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#pounditSaturday, January 22, 2022

Nikola Jokic

Dwight Howard used psychological warfare against Nikola Jokic

Dwight Howard

Nikola Jokic wasn’t quite the same monster in the Western Conference Finals against the Los Angeles Lakers as he was the series before against the Clippers. Dwight Howard thinks a lot of that has to do with the mental games he played with his opponent.

Howard joined Etan Thomas’ podcast “The Rematch” for an interview and talked about the tactics he used to get in Jokic’s head.

“Well, the crazy part about it is that we were all staying in the same hotel,” Howard said, via Lakers Daily. “For me, I just felt like it was mental warfare and I wanted to get in his head in any way possible. Their meal room was actually across the hallway from our meal room. So we saw them every day and I would go in there and I would speak to everybody. And every time I saw the (Jokic), I would be like, ‘You ready for the game tonight? You ready for tonight?’”

Howard shared with Thomas the reason why he wanted to mess with Jokic.

“I was just trying to get in his head because I think he’s a really good player and sometimes the battle is won off the court,” Howard said. “That was the biggest thing — I just wanted to get in his head. I knew he was a key for them to win the championship and he got them there. So, my thing was to be physical with him. Get in his head and push him around a little bit.”

Howard believes that his work was done after the second game of the Western Conference Finals. By then, he had already established himself with Jokic and messed with the Nuggets big man enough where he could tone down the talking.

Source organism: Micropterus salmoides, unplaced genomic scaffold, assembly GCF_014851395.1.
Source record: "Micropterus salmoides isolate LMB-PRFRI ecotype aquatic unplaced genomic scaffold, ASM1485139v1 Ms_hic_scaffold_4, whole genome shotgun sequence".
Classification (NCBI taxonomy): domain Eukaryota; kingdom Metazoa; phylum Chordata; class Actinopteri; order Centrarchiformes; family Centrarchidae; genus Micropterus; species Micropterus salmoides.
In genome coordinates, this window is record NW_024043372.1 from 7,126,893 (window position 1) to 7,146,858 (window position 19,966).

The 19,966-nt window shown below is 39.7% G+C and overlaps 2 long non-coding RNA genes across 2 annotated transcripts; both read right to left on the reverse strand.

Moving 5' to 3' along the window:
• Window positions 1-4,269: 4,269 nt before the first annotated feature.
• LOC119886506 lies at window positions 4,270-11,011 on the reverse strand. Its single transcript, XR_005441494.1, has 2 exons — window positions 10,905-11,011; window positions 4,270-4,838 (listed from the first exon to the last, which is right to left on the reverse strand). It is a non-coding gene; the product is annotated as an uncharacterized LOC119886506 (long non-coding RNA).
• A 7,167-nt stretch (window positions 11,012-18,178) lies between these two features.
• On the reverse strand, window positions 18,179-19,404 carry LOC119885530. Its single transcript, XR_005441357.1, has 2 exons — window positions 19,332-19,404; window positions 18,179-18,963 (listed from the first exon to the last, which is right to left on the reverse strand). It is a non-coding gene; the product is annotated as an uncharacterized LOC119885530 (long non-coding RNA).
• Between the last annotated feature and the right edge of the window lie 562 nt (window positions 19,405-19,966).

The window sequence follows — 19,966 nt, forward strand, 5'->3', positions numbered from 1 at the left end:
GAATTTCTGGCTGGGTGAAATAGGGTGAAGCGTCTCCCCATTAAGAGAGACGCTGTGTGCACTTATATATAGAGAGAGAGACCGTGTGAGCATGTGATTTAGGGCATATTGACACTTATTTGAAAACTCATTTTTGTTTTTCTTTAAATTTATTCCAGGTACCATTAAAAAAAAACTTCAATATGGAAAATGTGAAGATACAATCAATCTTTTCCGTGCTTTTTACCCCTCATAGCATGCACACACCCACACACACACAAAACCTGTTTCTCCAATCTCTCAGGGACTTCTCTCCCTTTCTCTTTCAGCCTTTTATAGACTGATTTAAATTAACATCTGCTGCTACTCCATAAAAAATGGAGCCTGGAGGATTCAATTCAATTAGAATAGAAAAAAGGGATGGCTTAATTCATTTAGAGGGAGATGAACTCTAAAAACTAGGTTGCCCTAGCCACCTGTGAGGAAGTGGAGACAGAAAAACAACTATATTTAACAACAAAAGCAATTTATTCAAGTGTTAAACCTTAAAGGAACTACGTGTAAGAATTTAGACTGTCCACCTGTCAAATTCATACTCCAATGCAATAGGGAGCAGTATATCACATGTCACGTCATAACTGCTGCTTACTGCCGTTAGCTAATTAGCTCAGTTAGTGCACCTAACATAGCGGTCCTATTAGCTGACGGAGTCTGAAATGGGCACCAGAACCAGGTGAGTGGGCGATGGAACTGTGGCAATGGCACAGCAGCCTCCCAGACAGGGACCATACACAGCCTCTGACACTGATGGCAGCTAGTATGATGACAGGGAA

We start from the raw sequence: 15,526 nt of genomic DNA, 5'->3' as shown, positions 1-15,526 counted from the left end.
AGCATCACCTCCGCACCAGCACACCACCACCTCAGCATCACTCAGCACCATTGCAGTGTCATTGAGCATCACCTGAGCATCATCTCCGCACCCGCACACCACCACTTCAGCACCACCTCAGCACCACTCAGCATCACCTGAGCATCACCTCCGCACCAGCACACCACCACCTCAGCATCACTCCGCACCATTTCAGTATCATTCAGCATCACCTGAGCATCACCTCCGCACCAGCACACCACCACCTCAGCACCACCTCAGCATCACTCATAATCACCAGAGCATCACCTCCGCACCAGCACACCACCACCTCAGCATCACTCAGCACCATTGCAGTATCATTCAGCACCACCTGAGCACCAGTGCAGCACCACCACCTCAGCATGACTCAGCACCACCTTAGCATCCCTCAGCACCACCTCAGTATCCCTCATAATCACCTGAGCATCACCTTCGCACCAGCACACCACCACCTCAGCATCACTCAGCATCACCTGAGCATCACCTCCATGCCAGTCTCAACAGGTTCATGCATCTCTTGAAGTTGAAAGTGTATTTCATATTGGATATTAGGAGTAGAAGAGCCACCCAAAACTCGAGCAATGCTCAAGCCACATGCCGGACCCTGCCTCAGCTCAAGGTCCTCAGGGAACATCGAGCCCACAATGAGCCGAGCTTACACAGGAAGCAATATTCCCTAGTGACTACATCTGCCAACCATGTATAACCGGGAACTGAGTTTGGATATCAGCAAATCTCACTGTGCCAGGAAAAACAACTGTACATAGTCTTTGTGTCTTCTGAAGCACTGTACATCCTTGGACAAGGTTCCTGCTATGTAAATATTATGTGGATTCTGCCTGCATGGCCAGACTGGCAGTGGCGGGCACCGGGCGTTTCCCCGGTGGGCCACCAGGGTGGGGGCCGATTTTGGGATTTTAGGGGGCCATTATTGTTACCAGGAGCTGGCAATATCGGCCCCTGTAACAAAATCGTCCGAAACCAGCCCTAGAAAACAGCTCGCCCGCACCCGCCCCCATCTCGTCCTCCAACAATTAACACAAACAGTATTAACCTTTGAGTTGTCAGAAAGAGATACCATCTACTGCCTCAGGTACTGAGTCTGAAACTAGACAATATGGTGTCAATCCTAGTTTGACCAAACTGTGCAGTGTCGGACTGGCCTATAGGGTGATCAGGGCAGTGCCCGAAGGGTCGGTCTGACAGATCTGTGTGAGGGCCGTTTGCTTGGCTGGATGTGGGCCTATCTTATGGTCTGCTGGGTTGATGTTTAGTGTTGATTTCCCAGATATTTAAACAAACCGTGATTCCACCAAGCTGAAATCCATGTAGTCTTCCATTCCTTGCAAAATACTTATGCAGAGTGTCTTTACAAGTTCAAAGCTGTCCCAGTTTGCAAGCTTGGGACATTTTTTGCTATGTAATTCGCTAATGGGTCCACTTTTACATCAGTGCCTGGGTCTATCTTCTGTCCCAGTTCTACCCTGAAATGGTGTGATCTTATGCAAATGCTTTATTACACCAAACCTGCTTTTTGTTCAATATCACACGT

“Every time I stood up on the bench, he was looking over there. Every time he got ready to go into the game, I would run to the scorer’s table just to tell him, ‘Hey, every time you get in, I’m right here with you.’ And it worked out great for our team and also myself. It was very tough because that was a different role for me, so I’m glad I had the opportunity to learn from that and it worked out well.”

Jokic averaged 26.3 points, 8.1 rebounds and 5.4 assists per game in the Nuggets’ series against the Jazz. He averaged 24.4 points, 13.4 rebounds and 6.6 assists per game against the Clippers. But against the Lakers, Jokic averaged 21.8 points, 7.2 rebounds and 5.0 assists per game. He and the Nuggets were probably gassed after coming back to beat the Clippers in seven games, but maybe Howard’s strong play had a little bit to do with Jokic not dominating to quite the same extent.

Even with Howard being a self-anointed Jokic stopper, that wasn’t enough for the Lakers to bring him back. They slow-played Howard, so the center ended up signing with Philadelphia.

Dirk Nowitzki offers high praise for Nikola Jokic

Dirk Nowitzki

Count Dirk Nowitzki as a big fan of Denver Nuggets star Nikola Jokic.

Jokic has been compared to Nowitzki in some circles as a skilled big man who can score from anywhere and break down opposing defenses. Nowitzki is flattered by the comparison, but suggested Jokic might be even better than he was in some aspects.

“Damn. That’s a compliment,” Nowitzki said of comparisons to Jokic via text to ESPN’s Zach Lowe. “I wish I had his skill set. His passing is so good it’s a joke. I unfortunately always wanted to score and not pass.”

It’s funny, and Nowitzki is being his usual understated self. Still, there’s obviously a healthy degree of admiration here. Jokic has had a breakout postseason, and people like Nowitzki are taking notice — if they hadn’t already.

Nowitzki will keep shying away from the comparisons. He’s a pretty humble guy, after all.

Nikola Jokic had great joke for Nuggets head coach

Nikola Jokic

Nikola Jokic had a great joke for his head coach Michael Malone prior to Game 7 of the Western Conference semifinals on Tuesday night.